Thursday, April 9, 2015
The Australian Magpie
If you're like me then you probably spend much of your "writing time" staring out of the window looking at birds. In our backyard we typically have 4 daily visitors: the common pigeon, the crested pigeon, the rainbow lorikeet and the common myna bird. They are all charming except perhaps for the myna bird which is an invasive species, very territorial and a sometime pest who frequently attacks children and cyclists and who drives out other birds. Mynas have twice come into our house to lay waste the land. Our cat will not go outside if there are myna birds around because he is terrified of them. Occasionally we also get seagulls, parrots and ravens; crows, of course, and now and again Australian magpies. I do miss having songbirds in my backyard but the lorikeets are a lovely splash of colour and they do sing or rather chirp in the morning. But the bird I want to talk about here is the Australian magpie. The Australian magpie has a strange throaty call but he is also an incredible mimic who can reproduce the calls of other birds, cars, dogs barking and machinery. Until very recently I had assumed that the Australian magpie (lower picture) was a corvid, a related species to the Eurasian magpie (pica pica) (above) which looks very similar. Its obviously a bigger bird more like a rook but since corvids began in Australasia and have more or less conquered the entire world since I thought that the Australian magpie was the original form and the European magpie a variation. This is not the case at all. The Australian magpie is in fact one of the cracticinae. As wikipedia explains:
The cracticinae gathers together 12 species of mostly crow-like birds native to Australasia and nearby areas. The cracticines have large, straight bills and mostly black, white or grey plumage. All are omnivorous to some degree. The female constructs bulky nests from sticks, and both parents help incubate the eggs and raise the young thereafter. The cracticines are highly intelligent and have extraordinarily beautiful songs of great subtlety.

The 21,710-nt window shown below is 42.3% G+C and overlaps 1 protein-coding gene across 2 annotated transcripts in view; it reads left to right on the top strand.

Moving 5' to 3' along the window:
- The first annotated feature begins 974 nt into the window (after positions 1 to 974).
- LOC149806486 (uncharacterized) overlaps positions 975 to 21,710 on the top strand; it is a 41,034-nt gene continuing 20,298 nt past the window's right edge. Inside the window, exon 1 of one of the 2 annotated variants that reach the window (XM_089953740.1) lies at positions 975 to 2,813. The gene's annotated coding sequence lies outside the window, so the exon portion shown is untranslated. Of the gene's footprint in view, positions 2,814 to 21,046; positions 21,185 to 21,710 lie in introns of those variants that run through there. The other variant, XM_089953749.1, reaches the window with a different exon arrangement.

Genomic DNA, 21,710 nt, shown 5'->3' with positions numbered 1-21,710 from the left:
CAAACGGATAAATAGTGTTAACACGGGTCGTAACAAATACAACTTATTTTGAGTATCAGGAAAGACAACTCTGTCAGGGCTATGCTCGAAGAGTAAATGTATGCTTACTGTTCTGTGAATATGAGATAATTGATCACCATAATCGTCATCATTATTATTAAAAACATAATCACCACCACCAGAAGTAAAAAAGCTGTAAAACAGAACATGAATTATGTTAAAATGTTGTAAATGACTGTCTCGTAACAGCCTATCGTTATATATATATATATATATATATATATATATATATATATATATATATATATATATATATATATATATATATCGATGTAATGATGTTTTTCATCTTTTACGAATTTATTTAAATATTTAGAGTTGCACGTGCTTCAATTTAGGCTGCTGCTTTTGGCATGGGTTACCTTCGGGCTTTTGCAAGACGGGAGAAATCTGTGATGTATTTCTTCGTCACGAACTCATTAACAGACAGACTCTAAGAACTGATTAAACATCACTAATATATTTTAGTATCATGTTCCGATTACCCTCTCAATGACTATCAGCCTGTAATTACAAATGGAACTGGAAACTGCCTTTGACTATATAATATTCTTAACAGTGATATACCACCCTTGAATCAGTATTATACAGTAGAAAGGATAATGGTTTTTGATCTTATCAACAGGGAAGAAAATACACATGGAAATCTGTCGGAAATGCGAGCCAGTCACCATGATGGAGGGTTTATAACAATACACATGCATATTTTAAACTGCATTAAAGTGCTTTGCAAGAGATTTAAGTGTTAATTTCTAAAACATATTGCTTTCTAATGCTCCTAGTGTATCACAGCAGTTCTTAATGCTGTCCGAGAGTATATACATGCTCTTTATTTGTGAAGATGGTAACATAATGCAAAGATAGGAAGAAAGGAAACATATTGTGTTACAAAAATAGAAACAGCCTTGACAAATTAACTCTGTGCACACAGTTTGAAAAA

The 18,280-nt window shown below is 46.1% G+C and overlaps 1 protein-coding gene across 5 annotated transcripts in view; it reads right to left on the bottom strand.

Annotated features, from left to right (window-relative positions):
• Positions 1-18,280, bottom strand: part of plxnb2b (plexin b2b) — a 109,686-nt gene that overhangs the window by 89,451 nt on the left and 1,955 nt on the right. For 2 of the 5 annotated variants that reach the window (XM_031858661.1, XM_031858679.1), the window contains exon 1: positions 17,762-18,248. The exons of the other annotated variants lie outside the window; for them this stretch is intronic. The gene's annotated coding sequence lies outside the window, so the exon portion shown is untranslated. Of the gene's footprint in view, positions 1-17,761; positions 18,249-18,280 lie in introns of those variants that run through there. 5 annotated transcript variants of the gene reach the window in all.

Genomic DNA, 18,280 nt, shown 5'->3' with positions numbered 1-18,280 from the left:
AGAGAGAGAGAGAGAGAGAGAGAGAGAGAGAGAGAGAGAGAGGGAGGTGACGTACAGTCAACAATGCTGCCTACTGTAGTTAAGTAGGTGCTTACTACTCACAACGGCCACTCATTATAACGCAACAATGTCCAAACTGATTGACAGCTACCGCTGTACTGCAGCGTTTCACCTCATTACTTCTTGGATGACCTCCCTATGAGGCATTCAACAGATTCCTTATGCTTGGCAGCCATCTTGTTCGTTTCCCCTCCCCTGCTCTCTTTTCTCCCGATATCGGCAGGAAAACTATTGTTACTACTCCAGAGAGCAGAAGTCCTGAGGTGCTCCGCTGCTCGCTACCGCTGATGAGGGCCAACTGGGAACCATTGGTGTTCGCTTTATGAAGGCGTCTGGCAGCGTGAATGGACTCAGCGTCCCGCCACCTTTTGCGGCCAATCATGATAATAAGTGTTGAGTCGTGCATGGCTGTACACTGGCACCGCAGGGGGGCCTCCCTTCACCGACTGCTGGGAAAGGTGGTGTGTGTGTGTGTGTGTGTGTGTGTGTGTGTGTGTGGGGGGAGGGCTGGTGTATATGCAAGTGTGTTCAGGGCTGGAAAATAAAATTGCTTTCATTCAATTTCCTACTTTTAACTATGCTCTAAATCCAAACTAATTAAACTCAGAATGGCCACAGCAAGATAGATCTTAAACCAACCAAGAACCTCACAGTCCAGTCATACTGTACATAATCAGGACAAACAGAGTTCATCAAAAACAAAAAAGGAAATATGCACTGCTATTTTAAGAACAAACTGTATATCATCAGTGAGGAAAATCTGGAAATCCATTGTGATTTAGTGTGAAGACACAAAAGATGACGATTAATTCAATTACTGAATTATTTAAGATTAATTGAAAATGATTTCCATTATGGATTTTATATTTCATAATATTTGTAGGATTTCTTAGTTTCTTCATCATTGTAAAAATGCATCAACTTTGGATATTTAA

But are Australian magpies of the class cracticinae as smart as their European non cousins? This is what a clearly impressed wikipedia says of the European magpie:
The Eurasian magpie is believed not only to be among the brightest of birds but among the most intelligent of all animals. Along with the jackdaw, the Eurasian magpie's nidopallium is approximately the same relative size as those in chimpanzees and humans, significantly larger than the gibbon's. Like other corvids, such as ravens and crows, their total brain-to-body mass ratio is equal to most great apes and cetaceans.
Magpies have been observed engaging in elaborate social rituals, possibly including the expression of grief. Mirror self-recognition has been demonstrated in European magpies, making them one of but a few species and the only non-mammal known to possess this capability. The cognitive abilities of the Eurasian magpie are regarded as evidence that intelligence evolved independently in both corvids and primates. This is indicated by tool use, an ability to hide and store food across seasons, episodic memory, using their own experience to predict the behaviour of conspecifics. Another behaviour exhibiting intelligence is cutting their food in correctly sized proportions for the size of their young. In captivity magpies have been observed counting up to get food, imitating human voices, and regularly using tools to clean their own cages. In the wild, they organise themselves into gangs and use complex strategies hunting other birds and when confronted by predators.
Furthermore European magpies carry with them a lot of folk magic which I assumed also applied to the Australian kind but which probably doesn't now. Magpies have been seen as ill-omened, or lucky depending upon your point of view and I've told my daughters the one for sorrow rhyme which they sort of half believe but shouldn't because the magpies we're seeing in the park every day aren't the same birds at all. The Australian magpie is confusingly named but it is an intelligent, interesting, curious bird that I'm happy to see hopping about in the back yard, especially since observing only one of them is not the unlucky event I used to think it was now that I know it is of a different class entirely.
Anyway here's the Spencer Davis Group singing the one for sorrow rhyme for the ITV series "Magpie" a kind of edgier funkier Blue Peter than ran from 1970 - 1980.